Organic Broadcaster

Farm Transfer: Plan so all heirs get equal share
By Teresa Opheim

 

Darrell Mohr put a lot of miles on a Farmall F-14 tractor while growing up on a 120-acre Southwest Iowa farm. Today his daughter, Amber, and her family run Fork Tail Farm, selling pasture-raised meat, vegetables and flowers on a portion of that farm that Darrell inherited and remembers so fondly.

DarrelI and his wife, Chris, also have two non-farming children. In a farm legacy letter that Darrell wrote, he specifies that he wants “my immediate heirs to receive to the best of my ability equal economic value.” Chris agrees. Both also say “harmony in the family is important as well as all recognizing the value of this farm.”

Darrell and Chris are typical in their desire to divide their assets equally among their children. Most lawyers have experience drafting legal structures that will accomplish that goal. In the Mohrs’ case, for example, their attorney helped them set up the farm in the Ernest W. Mohr Trust, with Amber and her siblings as equal trustees. Amber and her husband, Jeremy, rent from the trust.

“If in the future they would want to expand their business and add more land to it, I would hope our other children would be supportive,” Chris said. “Amber has told me that she might be living there but she sees it as the ‘Mohr Farm’ and her siblings can be a part of it at any time.”

If you have farming and non-farming heirs and want to treat all of your heirs financially equally, here are some questions and tips to consider:

 

Have you adequately compensated your farming heir?

For example, Amber and Jeremy are making many improvements to the farm, such as restoring farm buildings, renovating pastures and regenerating soils. Have they been reimbursed by the trust for those costs? Would it be fair to reduce the rental rate as they spend their days making farm improvements?

 

Has the farming heir been adequately compensated for labor?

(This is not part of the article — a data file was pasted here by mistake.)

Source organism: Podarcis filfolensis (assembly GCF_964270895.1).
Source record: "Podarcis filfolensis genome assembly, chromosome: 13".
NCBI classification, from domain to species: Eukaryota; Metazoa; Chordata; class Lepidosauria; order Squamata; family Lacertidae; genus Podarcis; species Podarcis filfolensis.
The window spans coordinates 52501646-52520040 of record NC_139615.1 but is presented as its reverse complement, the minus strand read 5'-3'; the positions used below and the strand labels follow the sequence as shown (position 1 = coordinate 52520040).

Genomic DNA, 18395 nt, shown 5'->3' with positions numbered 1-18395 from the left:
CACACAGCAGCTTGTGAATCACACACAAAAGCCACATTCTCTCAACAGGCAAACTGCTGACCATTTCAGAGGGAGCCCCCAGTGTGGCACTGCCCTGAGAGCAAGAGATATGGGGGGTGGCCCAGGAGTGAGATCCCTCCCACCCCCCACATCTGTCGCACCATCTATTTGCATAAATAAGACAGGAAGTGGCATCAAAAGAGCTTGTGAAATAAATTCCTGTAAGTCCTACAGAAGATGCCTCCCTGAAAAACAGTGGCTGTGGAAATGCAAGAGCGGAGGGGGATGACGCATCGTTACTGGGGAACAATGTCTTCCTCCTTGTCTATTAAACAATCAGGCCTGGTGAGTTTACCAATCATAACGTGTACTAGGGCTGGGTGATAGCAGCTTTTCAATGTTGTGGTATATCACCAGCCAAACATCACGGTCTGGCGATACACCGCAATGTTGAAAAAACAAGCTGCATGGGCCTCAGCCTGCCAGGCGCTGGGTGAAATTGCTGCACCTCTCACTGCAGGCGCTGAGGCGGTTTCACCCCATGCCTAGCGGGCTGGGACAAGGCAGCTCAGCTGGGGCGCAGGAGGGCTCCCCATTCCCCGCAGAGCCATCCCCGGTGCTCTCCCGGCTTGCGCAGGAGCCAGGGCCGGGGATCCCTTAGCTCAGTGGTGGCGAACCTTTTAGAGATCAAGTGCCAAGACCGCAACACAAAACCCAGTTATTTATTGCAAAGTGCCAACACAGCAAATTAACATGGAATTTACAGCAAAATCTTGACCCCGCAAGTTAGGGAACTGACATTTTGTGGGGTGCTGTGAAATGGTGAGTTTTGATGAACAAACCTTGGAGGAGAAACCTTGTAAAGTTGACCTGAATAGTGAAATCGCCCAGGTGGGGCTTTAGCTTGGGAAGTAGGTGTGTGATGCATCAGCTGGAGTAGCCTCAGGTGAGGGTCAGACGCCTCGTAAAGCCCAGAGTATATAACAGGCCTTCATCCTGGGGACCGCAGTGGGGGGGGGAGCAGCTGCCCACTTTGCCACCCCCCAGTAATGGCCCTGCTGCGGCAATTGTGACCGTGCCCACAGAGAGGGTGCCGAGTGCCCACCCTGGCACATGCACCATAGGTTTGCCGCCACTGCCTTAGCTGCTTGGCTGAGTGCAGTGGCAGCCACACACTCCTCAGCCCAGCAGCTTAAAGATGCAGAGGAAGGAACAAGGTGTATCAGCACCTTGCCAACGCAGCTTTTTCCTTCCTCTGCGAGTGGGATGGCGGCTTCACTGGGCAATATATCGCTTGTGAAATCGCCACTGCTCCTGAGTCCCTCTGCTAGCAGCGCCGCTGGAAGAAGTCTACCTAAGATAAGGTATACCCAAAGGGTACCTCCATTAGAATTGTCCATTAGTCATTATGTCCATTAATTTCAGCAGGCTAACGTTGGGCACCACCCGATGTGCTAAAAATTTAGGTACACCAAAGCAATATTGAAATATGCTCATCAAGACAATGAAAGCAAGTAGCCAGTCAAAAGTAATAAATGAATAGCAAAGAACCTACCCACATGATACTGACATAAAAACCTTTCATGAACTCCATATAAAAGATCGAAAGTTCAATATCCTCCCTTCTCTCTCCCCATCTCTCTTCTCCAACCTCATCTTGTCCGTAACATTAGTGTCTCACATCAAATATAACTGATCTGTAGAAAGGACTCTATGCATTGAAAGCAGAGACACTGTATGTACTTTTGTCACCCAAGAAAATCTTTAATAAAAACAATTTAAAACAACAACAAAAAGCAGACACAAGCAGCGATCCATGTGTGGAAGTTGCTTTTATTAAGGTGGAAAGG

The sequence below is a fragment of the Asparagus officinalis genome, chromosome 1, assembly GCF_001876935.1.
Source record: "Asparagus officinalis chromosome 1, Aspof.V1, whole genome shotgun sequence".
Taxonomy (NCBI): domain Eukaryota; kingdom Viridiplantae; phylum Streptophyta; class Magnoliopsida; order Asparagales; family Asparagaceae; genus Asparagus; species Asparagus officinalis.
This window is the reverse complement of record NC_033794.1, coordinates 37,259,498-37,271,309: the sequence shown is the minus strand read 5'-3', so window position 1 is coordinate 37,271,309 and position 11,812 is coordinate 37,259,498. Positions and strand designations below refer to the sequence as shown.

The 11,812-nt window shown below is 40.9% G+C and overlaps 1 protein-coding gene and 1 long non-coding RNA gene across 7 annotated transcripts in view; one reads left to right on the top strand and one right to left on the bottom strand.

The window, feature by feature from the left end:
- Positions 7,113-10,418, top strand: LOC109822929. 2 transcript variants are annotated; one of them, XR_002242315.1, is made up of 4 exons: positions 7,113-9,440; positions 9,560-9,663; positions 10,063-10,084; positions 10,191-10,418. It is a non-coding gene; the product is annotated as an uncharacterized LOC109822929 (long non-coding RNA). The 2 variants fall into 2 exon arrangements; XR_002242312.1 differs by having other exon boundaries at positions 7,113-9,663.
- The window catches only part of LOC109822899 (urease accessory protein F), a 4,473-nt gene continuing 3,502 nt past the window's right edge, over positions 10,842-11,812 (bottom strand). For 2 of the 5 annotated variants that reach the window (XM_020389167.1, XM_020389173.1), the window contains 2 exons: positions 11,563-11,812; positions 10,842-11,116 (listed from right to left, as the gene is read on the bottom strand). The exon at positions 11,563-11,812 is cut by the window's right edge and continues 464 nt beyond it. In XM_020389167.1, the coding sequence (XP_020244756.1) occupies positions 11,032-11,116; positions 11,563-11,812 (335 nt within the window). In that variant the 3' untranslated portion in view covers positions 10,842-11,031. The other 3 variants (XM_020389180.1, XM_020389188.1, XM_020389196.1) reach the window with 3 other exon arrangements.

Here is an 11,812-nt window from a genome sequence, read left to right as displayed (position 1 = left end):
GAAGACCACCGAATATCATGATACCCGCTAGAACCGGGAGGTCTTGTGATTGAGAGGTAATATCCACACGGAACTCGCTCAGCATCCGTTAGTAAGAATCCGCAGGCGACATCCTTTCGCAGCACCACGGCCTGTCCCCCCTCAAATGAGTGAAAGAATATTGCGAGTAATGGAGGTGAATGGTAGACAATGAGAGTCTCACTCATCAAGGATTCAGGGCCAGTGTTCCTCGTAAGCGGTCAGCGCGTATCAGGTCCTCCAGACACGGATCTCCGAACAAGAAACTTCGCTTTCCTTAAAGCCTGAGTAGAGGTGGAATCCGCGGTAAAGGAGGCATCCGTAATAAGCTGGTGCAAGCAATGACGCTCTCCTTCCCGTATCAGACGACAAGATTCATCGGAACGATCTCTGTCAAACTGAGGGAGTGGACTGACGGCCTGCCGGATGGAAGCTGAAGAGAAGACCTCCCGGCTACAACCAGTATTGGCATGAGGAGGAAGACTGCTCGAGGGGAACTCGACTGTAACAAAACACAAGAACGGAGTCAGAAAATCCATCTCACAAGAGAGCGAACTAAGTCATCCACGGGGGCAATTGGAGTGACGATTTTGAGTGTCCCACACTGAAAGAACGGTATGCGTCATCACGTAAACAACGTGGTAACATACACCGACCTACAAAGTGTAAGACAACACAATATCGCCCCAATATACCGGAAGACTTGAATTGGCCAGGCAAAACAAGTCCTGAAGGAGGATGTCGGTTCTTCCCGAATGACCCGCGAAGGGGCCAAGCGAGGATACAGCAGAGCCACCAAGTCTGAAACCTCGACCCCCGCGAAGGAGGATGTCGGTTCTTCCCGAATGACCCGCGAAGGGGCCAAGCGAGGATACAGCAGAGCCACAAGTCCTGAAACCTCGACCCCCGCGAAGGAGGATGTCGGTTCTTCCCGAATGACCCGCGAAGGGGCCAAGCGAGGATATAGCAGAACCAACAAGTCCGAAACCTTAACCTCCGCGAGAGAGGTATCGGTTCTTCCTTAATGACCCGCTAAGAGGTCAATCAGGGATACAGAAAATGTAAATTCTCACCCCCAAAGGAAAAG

Jolene, a Minnesota organic farmer, has been working on the family farm for 30 years, but has never received a salary. Only occasionally has she received the proceeds from the sale of a steer, and her parents have given her no ownership interest so far in the equipment or land. She is just expected to help out. (No wonder she has started her own farm nearby, while still helping Mom and Dad on their farm.)

 

Are you leaving your farming heir the flexibility needed  to run the business?

According to John Gilbert, who runs a diversified crop-livestock farm in Central Iowa with his family, his “folks didn’t want to think their ‘life’s work’ was going for naught.” They wanted the farm and dairy to continue, as well as the family, John said. One of the steps they took was to split the farming operation into two corporations in the 1990s.

“Primarily my father was trying to figure out how to give my brothers an interest in the farm without being part of the major corporation. Then Bev and I would end up with farming without so many entanglements,” John said. With this approach, his father ensured that there was never “an issue of my brothers interfering…. It was essentially Dad and me making decisions on the day-to-day operations.”

 

Do you have a buy-sell agreement for your farming heir?

The Farm Journal Legacy Project considers this probably “the most important tool for maintaining the integrity of the business entity in succession planning.” The buy-sell agreement gives your farming heir the right (but not the obligation) to buy farm property if the non-farming heirs decide they want out. It is binding on your non-farm heirs and gives your farming heir a definite and reasonable purchase price and terms for buying farm assets.

Plan early. The earlier you plan, the more likely you are to be successful providing both your farming and non-farming heirs with an equal inheritance. Jolene’s mother has a $250,000 life insurance policy; her financial advisor has recommended she designate her non-farming son as beneficiary on that, while leaving farm assets to Jolene. The Gilberts have used gifting to transfer shares in their farm corporation over several generations.

Communicate often, and hire good help. If you don’t communicate, you cannot clear up misperceptions and expectations, and you may leave a legacy of family strife—no one wants that.

“Every farm and family is different. Parents all have different objectives, which affects how they want assets shared,” John said. “The critical point is for the parents to explain their wishes to all their descendants, and have the important parts in writing with a lawyer. The money spent with professional guidance is the best investment a family can make. If parents don’t want to spend the money, then the heirs need to assume the costs to make sure things are done right.”

 

Teresa Opheim is Senior Fellow working on farm transfer topics with Renewing the Countryside and Practical Farmers.

 

Join the farm transitions discussion list: www.renewingthecountryside.org/farm_transitions

 

From the July | August 2017 Issue

 

 

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